Steven Pinker follows two people on Twitter.
In his recent New York Times piece Mind Over Mass Media, Pinker, a renown cognitive scientist and professor of psychology at Harvard, lashes out at a series of recent articles that he sees as representations of the “moral panic” about the rise of new media. The brain, Pinker explains, is not being fundamentally altered by Twitter, Facebook and other internet tools.
Critics of new media sometimes use science itself to press their case, citing research that shows how “experience can change the brain.” But cognitive neuroscientists roll their eyes at such talk. Yes, every time we learn a fact or skill the wiring of the brain changes; it’s not as if the information is stored in the pancreas. But the existence of neural plasticity does not mean the brain is a blob of clay pounded into shape by experience.
Pinker dismisses fears that the internet is doing real damage to our noggins. But he underestimates the addictive nature of the beast, and the extent to which the realtime, social web can affect our behaviors, our ability to concentrate and our relationship with the real world.
Yes, the constant arrival of information packets can be distracting or addictive, especially to people with attention deficit disorder. But distraction is not a new phenomenon. The solution is not to bemoan technology but to develop strategies of self-control, as we do with every other temptation in life.
Sure, distraction is not a new phenomenon. But this kind of distraction is. People in my generation went from having no connectivity to walking around with a pocketful of our extended social network, an incoming stream of realtime data, and much more.
Come on. Who are you going to believe: some brain expert analyzing your internet usage from his ivory tower of academia or me, a sick, twitchy freak who is eyeball deep in the same social opium den as the rest of you addicts?
Pinker suggests that these distractions can be overcome with a little self-control: Turn off e-mail or Twitter when you work, put away your Blackberry at dinner time, ask your spouse to call you to bed at a designated hour.
But here’s the problem. For millions of people, email and Twitter are integral to their work. And their work days extend into their nights. Your spouse calls you to bed at a decent hour, but when you get there, she’s got her laptop open. The realtime web is, increasingly, everywhere. Sure, you can put your Blackberry away at dinner, but what about the iPad from which you’re reading your recipe for dessert? Yes, you can turn off your computer and curl up with a good novel. Except your novel is now being read on a device that also serves up your Twitter and email. The social web is in your videogames, it’s on your TV and soon it will be in your cars.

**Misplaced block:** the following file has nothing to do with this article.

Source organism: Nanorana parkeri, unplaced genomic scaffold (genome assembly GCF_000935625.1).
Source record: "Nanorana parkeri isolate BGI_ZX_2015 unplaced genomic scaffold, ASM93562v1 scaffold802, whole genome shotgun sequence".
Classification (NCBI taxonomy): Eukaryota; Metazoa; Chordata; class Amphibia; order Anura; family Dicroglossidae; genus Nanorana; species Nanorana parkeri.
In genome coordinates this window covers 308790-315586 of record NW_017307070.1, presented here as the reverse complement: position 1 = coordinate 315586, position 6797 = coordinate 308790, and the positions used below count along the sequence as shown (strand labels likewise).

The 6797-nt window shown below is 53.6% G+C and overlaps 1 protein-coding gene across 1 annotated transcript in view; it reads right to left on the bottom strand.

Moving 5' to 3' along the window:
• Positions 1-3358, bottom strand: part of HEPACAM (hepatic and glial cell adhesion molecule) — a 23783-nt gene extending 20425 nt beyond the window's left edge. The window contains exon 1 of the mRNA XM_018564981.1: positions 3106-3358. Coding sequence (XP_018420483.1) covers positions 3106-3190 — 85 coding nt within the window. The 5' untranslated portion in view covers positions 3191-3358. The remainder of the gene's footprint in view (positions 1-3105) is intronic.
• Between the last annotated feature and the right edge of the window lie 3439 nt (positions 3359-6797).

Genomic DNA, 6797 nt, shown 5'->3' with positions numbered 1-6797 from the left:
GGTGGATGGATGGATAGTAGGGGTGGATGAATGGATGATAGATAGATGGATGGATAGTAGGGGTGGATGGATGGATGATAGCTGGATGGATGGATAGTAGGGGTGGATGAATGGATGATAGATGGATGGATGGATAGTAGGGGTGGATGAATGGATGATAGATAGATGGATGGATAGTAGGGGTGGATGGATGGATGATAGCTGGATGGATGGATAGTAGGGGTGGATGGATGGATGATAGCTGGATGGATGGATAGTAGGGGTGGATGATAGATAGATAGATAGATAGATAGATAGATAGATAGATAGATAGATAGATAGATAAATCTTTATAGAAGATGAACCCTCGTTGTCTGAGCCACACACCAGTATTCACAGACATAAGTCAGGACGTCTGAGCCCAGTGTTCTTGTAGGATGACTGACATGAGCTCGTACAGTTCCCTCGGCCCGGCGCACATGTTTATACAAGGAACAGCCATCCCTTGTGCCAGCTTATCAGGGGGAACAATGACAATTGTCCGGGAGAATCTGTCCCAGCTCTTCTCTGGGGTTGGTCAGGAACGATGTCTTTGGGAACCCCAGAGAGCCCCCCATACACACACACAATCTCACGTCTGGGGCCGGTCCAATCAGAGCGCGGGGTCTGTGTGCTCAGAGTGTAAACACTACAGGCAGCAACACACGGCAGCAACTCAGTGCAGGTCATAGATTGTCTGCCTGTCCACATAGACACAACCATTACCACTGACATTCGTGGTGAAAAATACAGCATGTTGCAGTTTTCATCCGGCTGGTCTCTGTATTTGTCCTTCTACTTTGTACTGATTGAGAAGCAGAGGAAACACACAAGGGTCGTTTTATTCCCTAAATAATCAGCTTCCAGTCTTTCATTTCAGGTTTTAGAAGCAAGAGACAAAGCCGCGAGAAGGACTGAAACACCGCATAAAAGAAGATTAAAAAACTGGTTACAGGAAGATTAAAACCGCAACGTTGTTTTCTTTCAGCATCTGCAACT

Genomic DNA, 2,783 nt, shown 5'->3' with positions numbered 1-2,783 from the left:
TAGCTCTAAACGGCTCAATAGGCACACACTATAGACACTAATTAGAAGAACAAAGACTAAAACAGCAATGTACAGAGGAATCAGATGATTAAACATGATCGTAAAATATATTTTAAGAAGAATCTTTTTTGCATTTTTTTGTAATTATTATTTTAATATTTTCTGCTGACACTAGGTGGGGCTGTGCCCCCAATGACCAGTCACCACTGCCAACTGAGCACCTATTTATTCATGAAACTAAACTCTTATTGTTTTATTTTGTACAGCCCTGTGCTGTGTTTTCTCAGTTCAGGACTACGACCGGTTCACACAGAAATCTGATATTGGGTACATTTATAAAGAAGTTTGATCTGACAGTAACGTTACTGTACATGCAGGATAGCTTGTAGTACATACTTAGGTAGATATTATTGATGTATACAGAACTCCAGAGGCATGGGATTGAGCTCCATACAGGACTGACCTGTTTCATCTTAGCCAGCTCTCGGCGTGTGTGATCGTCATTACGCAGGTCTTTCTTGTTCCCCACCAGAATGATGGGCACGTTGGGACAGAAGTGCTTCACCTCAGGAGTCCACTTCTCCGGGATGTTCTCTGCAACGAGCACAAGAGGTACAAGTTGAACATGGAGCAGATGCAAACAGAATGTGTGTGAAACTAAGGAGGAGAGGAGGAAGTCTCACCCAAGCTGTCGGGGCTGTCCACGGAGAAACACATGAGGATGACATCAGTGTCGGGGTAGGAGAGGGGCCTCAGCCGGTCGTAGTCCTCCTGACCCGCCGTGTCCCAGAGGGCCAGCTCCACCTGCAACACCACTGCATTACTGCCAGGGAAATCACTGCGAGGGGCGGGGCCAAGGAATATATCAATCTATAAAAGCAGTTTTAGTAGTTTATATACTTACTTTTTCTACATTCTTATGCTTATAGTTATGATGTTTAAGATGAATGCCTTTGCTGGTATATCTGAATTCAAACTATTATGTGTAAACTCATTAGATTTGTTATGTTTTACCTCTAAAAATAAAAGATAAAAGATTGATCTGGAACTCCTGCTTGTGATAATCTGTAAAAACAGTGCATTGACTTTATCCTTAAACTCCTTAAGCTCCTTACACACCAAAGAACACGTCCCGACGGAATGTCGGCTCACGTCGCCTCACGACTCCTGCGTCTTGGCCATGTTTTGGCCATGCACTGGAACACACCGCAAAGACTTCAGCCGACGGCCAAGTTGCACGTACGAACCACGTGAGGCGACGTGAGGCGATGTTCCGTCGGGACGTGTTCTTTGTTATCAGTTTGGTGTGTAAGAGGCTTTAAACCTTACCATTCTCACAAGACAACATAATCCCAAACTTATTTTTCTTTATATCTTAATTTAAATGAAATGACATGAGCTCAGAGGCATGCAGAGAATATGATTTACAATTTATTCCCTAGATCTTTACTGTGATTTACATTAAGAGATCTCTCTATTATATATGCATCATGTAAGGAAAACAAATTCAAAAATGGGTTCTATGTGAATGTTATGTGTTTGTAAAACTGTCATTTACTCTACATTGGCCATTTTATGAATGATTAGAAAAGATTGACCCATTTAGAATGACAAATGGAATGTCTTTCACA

You try to hide but the web finds you.
During the same period that Pinker’s article appeared in the New York Times, the most popular piece on that site was titled, Your Brain on Computers: The Risks of Parenting While Plugged In.
Was that article so widely read because every parent is panicking about their brains being altered? No, it’s because for many parents, that title could have been written by their conscience.
You know why you see so many articles on this topic? Because so many journalists are early adopters and have moved their work and their lives onto portable devices where they research, write and then track how well their articles are being trafficked and disseminated around the realtime web. I have spent the last decade working with internet professionals — the people who fund, design, build and promote the web. I don’t know a single one of these people who hasn’t worried about the extent to which this technology has taken over their lives and infiltrated countless quiet moments that were once reserved for an uninterrupted walk with their kids or a little while alone with a good book.
If the early adopters are worrying about the role of realtime technologies in their lives now, you can bet everyone else will be worried about it soon.
And they should be.
The other night I was at a restaurant with three of my best friends who are following wildly different career paths. We spent the entire dinner wondering whether the realtime, social web was negatively impacting our personal, intellectual and even creative lives. At one point we noticed that two out of the five people having dinner together at the adjacent table were on their iPhones.
We’re really talking about two internets here. Pinker’s internet — a mass media repository of knowledge and creativity that should be embraced. And the other internet that can ruin your dinner (and your life).
Of course, we shouldn’t panic. But a guy who follows only two people on Twitter telling me not to worry about the impact of the realtime web is like a guy who’s had his first sip of a wine spritzer telling people at an A.A. meeting that everything will be fine as long as they just show a little restraint.
I’ll accept Pinker’s big ideas about the human brain, I just think he massively downplays the impact the realtime web has on our behavior. He ends his piece with this claim: Far from making us stupid, these technologies are the only things that will keep us smart.
Follow a few more people on Twitter and then tell me that.